Habitat and patch use by hyraxes: There's no place like home?

Burt P. Kotler, Joel S. Brown, Michael H. Knight

Research output: Contribution to journalArticlepeer-review

50 Scopus citations


Models of central place foraging predict that animals should forage more thoroughly in resource patches located closer to the central place. Travel time; cost of transporting food back to the central place, and exposure to predators should all act to increase foraging costs with increasing distance from the refuge. We examined habitat and patch use in rock hyraxes (Procavia capesis) inhabiting a group of kopjes in a semiarid savanna, Augrabies Falls National Park, South Africa. We tested the prediction of more intense patch use closer to the central place by measuring giving-up densities (GUDs) in experimental resource patches set at four different distances from the kopje and in two microhabitats differing in cover. Surprisingly, hyraxes had their lowest GUDs at intermediate distances from the kopje. These unexpected results suggest that the sentinel behaviour of hyraxes alters the probability of detection of predators for animals foraging away from the kopje.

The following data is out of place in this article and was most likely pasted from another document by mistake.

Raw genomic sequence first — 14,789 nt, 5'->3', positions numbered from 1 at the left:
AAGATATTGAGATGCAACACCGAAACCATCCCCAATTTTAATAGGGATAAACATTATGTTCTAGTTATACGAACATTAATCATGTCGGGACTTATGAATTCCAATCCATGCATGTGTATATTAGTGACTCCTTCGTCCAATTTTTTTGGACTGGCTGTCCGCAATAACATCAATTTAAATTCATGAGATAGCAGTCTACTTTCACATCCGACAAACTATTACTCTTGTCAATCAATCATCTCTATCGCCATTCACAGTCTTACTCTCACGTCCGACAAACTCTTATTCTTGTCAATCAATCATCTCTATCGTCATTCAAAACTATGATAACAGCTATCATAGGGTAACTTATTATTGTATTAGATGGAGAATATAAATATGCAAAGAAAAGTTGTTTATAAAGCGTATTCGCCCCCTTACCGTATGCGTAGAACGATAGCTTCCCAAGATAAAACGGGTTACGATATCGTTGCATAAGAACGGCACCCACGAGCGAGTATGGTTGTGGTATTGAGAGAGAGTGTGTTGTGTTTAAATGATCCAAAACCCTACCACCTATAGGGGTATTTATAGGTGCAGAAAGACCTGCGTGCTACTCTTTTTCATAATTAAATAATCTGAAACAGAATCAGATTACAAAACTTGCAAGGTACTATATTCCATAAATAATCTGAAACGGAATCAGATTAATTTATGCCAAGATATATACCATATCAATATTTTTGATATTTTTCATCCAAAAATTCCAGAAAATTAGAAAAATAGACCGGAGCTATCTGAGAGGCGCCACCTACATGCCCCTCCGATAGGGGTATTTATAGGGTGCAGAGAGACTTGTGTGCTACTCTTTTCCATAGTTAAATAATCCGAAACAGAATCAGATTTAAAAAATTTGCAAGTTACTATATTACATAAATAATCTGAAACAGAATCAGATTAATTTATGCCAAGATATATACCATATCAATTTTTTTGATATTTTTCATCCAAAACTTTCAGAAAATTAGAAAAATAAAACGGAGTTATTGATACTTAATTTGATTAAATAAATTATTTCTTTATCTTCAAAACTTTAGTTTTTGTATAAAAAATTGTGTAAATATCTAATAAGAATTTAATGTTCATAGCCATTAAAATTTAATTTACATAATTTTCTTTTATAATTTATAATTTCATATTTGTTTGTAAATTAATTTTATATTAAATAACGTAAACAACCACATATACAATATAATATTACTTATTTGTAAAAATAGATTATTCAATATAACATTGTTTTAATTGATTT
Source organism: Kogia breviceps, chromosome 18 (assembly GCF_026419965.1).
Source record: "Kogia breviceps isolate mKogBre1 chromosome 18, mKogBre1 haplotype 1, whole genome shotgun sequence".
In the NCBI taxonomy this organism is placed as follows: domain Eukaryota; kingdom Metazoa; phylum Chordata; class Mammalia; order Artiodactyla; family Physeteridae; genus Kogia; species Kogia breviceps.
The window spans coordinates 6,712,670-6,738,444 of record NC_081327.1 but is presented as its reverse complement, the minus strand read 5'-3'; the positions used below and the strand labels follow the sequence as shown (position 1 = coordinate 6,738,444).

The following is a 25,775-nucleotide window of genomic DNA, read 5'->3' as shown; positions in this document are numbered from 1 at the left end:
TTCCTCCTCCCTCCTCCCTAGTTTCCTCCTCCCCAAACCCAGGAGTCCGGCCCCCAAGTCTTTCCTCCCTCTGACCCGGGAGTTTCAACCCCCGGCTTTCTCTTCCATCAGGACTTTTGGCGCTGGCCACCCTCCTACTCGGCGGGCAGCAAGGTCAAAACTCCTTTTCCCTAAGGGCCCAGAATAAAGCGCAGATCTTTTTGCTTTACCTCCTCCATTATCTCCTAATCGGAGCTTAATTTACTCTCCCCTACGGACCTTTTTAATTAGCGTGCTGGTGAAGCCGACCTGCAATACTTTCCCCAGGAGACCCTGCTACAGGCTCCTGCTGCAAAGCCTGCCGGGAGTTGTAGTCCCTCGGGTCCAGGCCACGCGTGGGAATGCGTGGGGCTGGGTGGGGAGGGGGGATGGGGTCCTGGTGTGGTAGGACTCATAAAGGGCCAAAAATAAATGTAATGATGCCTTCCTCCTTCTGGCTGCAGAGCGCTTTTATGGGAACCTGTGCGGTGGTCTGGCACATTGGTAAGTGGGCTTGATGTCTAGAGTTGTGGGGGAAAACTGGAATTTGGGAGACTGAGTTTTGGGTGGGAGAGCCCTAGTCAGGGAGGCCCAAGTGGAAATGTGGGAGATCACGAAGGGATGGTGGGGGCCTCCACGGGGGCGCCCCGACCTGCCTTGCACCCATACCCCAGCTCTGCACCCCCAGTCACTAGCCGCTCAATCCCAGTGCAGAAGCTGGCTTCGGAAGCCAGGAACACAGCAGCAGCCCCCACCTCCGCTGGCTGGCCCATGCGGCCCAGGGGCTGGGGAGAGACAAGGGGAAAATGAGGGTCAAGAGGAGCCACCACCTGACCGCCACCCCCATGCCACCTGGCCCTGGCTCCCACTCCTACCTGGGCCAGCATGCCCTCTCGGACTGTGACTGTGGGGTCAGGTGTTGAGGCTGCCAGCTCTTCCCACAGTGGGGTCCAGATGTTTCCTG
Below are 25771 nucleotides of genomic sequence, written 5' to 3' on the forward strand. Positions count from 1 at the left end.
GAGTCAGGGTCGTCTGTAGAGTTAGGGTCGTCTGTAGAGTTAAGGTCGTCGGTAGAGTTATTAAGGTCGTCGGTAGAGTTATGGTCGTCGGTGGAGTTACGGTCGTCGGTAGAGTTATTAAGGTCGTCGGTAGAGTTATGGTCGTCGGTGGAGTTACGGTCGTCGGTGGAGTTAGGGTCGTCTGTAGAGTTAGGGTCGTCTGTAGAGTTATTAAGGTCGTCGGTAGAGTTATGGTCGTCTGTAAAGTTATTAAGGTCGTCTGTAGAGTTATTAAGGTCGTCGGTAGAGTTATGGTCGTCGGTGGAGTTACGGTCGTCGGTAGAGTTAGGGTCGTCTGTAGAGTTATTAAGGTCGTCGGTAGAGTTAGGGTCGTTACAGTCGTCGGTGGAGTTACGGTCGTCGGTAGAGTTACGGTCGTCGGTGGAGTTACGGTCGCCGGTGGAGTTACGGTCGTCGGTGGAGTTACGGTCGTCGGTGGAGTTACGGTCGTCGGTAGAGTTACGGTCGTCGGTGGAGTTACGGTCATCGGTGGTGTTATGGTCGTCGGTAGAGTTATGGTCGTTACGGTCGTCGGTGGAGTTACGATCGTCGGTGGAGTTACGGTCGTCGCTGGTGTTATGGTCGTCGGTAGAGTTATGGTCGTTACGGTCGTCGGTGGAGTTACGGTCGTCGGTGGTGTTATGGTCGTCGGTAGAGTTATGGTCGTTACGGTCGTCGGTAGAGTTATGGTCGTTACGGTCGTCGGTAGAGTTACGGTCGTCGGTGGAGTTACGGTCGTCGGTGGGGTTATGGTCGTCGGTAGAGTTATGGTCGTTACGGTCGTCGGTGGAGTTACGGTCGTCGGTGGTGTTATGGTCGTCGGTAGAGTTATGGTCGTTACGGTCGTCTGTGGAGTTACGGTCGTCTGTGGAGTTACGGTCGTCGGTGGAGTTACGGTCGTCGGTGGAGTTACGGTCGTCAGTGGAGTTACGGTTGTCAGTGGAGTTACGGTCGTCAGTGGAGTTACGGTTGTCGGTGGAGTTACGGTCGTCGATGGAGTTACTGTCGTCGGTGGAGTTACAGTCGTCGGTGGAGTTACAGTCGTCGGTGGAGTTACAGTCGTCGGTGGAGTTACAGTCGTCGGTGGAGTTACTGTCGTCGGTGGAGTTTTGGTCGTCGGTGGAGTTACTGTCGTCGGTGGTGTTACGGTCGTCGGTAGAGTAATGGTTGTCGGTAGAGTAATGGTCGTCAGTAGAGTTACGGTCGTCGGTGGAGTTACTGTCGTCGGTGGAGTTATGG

Original languageEnglish
Pages (from-to)82-88
Number of pages7
JournalEcology Letters
Issue number2
StatePublished - 1 Jan 1999


  • Central place foraging
  • Coloniality
  • Habitat selection
  • Hyrax
  • Optimal patch use
  • Predatory risk


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